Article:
Azure Container Service
The Azure Container Service (ACS) is a cloud-based container deployment and management service that supports popular open-source tools and technologies for container and container orchestration. ACS allows you to run containers at scale in production and manages the underlying infrastructure for you by configuring the appropriate VMs and clusters for you. ACS is orchestrator-agnostic and allows you to use the container orchestration solution that best suits your needs. Learn how to use ACS to scale and orchestrate applications using DC/OS, Docker Swarm, or Kubernetes.
- Operation Engineers
- Anyone interested in managing containers at scale
- Viewers should have a basic understanding of containers.
- Some familiarity with the Azure platform will also be helpful but is not required.
- Demonstrate how to use ACS to create virtual machine hosts and clusters for container orchestration
- Understand how to choose an open-source orchestration solution for ACS
- Understand how to run containers in production on Azure using ACS
- Demonstrate the ability to scale and orchestrate containers with DC/OS, Docker Swarm, and Kubernetes
This Course Includes
- 60 minutes of high-definition video
- Live demonstration on key course concepts
What You'll Learn
- Overview of Azure Container Service: An overview of containers and the advantages of using them.
- Orchestrators: A summary of what orchestrators are and a description of the most popular orchestrators in use
- Open Source Cloud-First Container Management at Scale: This lesson discusses the purpose of ACS, and how the service is activated.
- Deployment Scenarios: A brief explanation of different orchestrator scenarios.
- Deploy Kubernetes and Security: A live demo on how to deploy K8S.
- Deploy Kubernetes from the Portal: A live demo on how to create a security key and a K8S cluster.
- Deploy Kubernetes from the CLI: A live demo on the Command Line Interface.
- Orchestrator Overview – Kubernetes: A lesson on managing containers. First up..Kubernetes.
- Orchestrator Overview – DC/OS: In this lesson, we discuss deploying containers to the Data Center Operating System.
- Orchestrator Overview – Swarm: In this last lesson we'll look at how ACS deploys Swarm.
- Summary and Conclusion: A wrap-up and summary of what we’ve learned in this course.
Although containers have several advantages, they're not ready by themselves for the enterprise. Things like resiliency or ensuring that there's an active container always running, things like load balancing, things like scale and elasticity, or adding and removing containers require something more than just a container engine and host. They require an orchestrator. Let's talk a little bit about orchestrators.
A host is a single point of failure, so we need to cluster hosts to have true resiliency so that if one host goes down, another host can be spun up to handle the missing load. Orchestrators also provide services like load balancers that enable running multiple containers of the same image. For example, you may have a web service that scales out to multiple containers, even though it's accessed by a single endpoint and port.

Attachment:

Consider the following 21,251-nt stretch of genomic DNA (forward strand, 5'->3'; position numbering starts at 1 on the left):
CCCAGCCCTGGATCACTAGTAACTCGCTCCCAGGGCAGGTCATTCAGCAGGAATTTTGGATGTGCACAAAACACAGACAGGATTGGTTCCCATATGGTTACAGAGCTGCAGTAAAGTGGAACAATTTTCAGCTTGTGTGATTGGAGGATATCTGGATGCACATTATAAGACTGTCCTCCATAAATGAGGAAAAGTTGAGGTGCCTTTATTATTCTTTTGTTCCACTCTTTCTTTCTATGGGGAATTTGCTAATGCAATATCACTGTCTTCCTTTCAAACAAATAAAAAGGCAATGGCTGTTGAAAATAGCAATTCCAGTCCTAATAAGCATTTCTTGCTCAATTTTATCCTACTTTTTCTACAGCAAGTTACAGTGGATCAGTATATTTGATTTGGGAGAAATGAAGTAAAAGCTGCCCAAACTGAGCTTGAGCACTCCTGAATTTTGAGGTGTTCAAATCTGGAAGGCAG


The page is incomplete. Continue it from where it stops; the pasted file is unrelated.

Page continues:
Containers require a way to scale on demand without manually spinning up images so an orchestrator can provide that ability to react to CPU usage load and other indicators in order to spin up new containers and/or hosts. Finally, orchestrators manage resiliency by auto-healing when containers crash. They'll automatically bring up new containers whether it's on the existing host or a new host within the cluster.
Last but not least, orchestrators provide versioning deployment and rollback. So in other words as you stage new versions of containers, you're able to stage them in a way that minimizes or completely eliminates downtime. The table that you see is a list of the popular orchestrators all supported by Azure Container Service. The first is Kubernetes.
This is a Google-based solution that's an open-source system for automating deployment, scaling, and management of containerized applications. Mesos DC/OS is another orchestration solution. Called the data center operating system, this is a mature open-source product that's been around for several years and did not start as a container management host but does that very well. Finally Docker, the standard for containers, has its own engine called Docker Swarm that manages clusters of Docker hosts.
Jeremy Likness is an experienced entrepreneur who has worked with companies to catalyze growth and leverage leading edge development technology to streamline business processes and support innovation for two decades. Jeremy is a prolific author with four published books and hundreds of articles focused on helping developers be their best. Jeremy speaks at conferences around the country and covers topics ranging from technologies like Docker, Node.js and .NET Core to processes and methodologies like Agile and DevOps. Jeremy lives near Atlanta with his wife of 19 years and teen-aged daughter. His hobbies including hiking, climbing mountains, shooting 9-ball, and regularly attending CrossFit classes while maintaining a vegan diet.